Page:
...maybe I should have said "take you seriously"
    Are you merely an attention seeker? - didn't you get enough love as a child from your father? - feelings of rejection perhaps? Out to prove Daddy he was sooo wrong about you - you're gonna make a million and show him - yes?

    Oh it's all so tediously predictable.

  • Comment number 47.

    ''Meltdown is imminent''.

    Hope you sold more stock yesterday Lindsay~from~Hendon.
    Have you also sold you I-Pod yet, or other mobile phone,car,camera al lthe goods from Japan ??
    If you are going to sell a country down like you did, (you sold every Japan stock you could) you must be professional about it.might as well drive down secondhand stock as well. Inventories you see, will fall in value.*)

    Mind you, my post got removed.(Although that was after you replied that you ''didn't understand what I said''
    Speechless, eh?

    ''We were a match for their untamed wit.but some of the boys said they wouldn't be back next week''.
    [Apologies to The Jam.]

    [[*Sorry about the long explanation, but these blasted BBC moderators don't know a thing and sometimes you've no choice but explain every part of the workings of the world to them.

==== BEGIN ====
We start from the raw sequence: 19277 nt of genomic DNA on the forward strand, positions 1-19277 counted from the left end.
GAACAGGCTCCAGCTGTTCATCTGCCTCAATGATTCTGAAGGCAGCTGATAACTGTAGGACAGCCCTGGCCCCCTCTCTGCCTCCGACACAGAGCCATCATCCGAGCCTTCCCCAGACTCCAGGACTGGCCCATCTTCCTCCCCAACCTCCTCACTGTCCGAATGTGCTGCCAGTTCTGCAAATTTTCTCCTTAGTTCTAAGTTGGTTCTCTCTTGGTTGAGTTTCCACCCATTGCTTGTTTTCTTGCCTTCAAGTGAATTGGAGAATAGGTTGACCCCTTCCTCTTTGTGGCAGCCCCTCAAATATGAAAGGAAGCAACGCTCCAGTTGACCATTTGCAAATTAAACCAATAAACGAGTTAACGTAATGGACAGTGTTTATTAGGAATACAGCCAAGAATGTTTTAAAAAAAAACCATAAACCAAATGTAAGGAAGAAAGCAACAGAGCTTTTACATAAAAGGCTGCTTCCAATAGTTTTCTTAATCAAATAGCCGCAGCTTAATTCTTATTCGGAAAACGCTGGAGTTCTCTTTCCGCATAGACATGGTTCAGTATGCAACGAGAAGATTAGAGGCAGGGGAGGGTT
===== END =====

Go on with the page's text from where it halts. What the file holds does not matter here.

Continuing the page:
Chin up !!]]

  • Comment number 48.

    "What remains shrouded in fog is whether the combination of the Japanese debacle, with the momentous and uncertain events in the Middle East, will derail a worldwide economic recovery which is neither entrenched nor particularly robust."
    What recovery Robert. Oh, do you mean the fictional one based on printing money. You have to wonder if this disaster will expose the "recovery" for what it was, a massive fraud. Is this the final nail in the coffin?

  • Comment number 49.

    This comment was removed because the moderators found it broke the house rules. Explain.

  • Comment number 50.

    This comment was removed because the moderators found it broke the house rules. Explain.

  • Comment number 51.

    46. At 12:27pm on 15th Mar 2011, writingsonthewall wrote:

    "Well it's the same with investments, when they're cheap, snap 'em up. Beware of value traps though, Woolies did look cheap…."